The pro-government majority in Armenia’s parliament on Wednesday allowed prosecutors to bring criminal charges against Seyran Ohanian, the parliamentary leader of the main opposition Hayastan alliance.
The National Assembly is also scheduled to vote on Thursday on lifting another opposition lawmaker’s immunity from prosecution.
Hayastan and the other parliamentary opposition force, the Pativ Unem bloc, condemned the criminal proceedings as politically motivated. They said that Prime Minister Nikol Pashinyan is thus trying to deflect public attention from his national security failings.
Prosecutor-General Anna Vardapetian asked the parliament for permission to indict Ohanian, who served as Armenia’s defense minister from 2008-2016, in three criminal cases.
Two of those cases stem from the privatization of properties that belonged to the Armenian Defense Ministry. They include two buildings in Yerevan and two abandoned military bases located in southern Ararat province.
Vardapetian claimed that Ohanian had authorized the illegal sale of these properties at knockdown prices. That constituted a “large-scale waste” of public funds and abuse of power, she told lawmakers.
Vardapetian, who served as a legal adviser to Pashinyan before becoming the country’s chief prosecutor last year (see Pashinyan Underling With No Prosecution Experience Chosen as Armenia’s Chief Prosecutor) , confirmed that because of the statute of limitations Ohanian will not receive a prison sentence even if he is convicted of these charges.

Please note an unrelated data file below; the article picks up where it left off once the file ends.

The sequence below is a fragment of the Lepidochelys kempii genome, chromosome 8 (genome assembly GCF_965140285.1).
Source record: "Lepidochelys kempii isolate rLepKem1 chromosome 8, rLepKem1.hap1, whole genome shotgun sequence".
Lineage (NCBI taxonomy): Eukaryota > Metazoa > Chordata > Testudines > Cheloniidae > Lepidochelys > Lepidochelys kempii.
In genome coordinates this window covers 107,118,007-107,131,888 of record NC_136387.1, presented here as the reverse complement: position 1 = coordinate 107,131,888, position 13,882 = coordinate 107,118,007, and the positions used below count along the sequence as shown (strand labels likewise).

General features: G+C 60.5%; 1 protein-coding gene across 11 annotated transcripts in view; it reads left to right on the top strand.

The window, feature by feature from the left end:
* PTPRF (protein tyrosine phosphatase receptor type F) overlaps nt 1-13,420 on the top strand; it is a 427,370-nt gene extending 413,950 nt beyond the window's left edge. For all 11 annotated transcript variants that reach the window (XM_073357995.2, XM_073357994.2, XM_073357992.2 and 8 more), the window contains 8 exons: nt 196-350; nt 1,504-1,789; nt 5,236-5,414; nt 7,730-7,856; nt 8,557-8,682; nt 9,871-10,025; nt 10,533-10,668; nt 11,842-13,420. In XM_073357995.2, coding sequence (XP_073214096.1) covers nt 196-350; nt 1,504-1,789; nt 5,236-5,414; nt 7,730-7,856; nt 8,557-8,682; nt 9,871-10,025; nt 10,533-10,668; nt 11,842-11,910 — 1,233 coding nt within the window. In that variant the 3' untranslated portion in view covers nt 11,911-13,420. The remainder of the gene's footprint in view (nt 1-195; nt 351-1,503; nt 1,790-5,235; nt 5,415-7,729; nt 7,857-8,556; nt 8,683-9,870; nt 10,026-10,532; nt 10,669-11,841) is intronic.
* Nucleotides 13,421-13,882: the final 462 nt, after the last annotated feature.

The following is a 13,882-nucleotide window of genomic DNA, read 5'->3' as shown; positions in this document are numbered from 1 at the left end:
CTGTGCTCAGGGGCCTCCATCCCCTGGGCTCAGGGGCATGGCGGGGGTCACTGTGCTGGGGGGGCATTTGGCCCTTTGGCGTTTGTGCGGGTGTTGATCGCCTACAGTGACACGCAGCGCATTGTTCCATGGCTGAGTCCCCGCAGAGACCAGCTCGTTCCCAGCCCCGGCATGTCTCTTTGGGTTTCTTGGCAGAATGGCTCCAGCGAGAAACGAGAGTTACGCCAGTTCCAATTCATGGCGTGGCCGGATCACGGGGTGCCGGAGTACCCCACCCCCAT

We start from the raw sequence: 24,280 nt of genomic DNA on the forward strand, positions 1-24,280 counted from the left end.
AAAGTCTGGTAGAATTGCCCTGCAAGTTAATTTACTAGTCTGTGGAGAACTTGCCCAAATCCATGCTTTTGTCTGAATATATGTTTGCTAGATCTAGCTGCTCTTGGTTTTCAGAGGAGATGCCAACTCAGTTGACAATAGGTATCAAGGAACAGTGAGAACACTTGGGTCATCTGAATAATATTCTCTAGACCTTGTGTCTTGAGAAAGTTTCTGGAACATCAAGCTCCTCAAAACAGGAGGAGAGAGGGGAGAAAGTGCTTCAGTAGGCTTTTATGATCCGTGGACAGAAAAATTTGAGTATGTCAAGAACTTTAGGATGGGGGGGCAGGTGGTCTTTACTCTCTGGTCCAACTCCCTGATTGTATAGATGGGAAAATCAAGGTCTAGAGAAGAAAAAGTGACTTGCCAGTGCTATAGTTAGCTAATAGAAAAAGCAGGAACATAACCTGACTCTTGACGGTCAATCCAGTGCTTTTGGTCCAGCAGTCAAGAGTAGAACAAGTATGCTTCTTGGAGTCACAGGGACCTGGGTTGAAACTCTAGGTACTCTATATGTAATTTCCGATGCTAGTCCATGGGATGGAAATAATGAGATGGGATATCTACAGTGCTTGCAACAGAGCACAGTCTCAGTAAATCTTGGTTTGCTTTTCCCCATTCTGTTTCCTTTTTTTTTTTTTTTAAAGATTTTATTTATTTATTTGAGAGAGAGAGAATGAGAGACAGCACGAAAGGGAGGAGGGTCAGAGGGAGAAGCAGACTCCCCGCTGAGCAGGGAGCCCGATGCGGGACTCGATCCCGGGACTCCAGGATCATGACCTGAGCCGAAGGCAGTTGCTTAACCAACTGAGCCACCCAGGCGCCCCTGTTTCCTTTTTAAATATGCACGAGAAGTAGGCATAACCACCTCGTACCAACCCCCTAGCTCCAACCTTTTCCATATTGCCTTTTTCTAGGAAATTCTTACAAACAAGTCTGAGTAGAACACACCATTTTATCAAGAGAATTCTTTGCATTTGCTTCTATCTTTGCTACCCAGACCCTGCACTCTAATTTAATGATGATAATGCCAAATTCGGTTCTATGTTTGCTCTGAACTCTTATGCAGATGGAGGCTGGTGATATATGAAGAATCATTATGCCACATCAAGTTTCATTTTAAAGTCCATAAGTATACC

The prosecutor presented the other criminal case against Pashinyan behind the closed doors. It stems from alleged supplies of faulty ammunition to the Armenian armed forces which led to the arrest of another former defense minister, Davit Tonoyan, in 2021.
Tonoyan and two army generals denied relevant accusations leveled against them when they went on trial in January 2022. It is not clear that why law-enforcement authorities waited for more than a year before deciding indicting to indict Ohanian as well.
Vardapetian formally asked the parliament to lift Ohanian’s immunity from prosecution on January 20 one day after 15 Armenian soldiers died at their makeshift barracks destroyed by a major fire. The soldiers’ deaths sparked nationwide anger and calls for the resignation of Pashinyan’s current defense minister, Suren Papikian, and even the prime minister himself.
Ohanian linked the deaths to the criminal proceedings sought against him in a video message disseminated on Monday.
“These cases were fabricated long ago but they made the move now to silence the voices of our boys burned down in Vartenis, to distract the public and to stop the wave of anger,” he charged.
Other lawmakers representing Hayastan echoed the allegations. One of them, Gegham Manukian, also argued on Tuesday that the Defense Ministry is now trying to privatize as many as 71 facilities belonging to it.
“Since these are non-functioning military bases, the Defense Ministry does not think it necessary to keep them on its balance sheet,” Manukian said, adding that he sees nothing wrong with that.
Only parliament deputies representing Pashinyan’s Civil Contract party voted to give the green light for Ohanian’s prosecution. All opposition lawmakers boycotted the vote.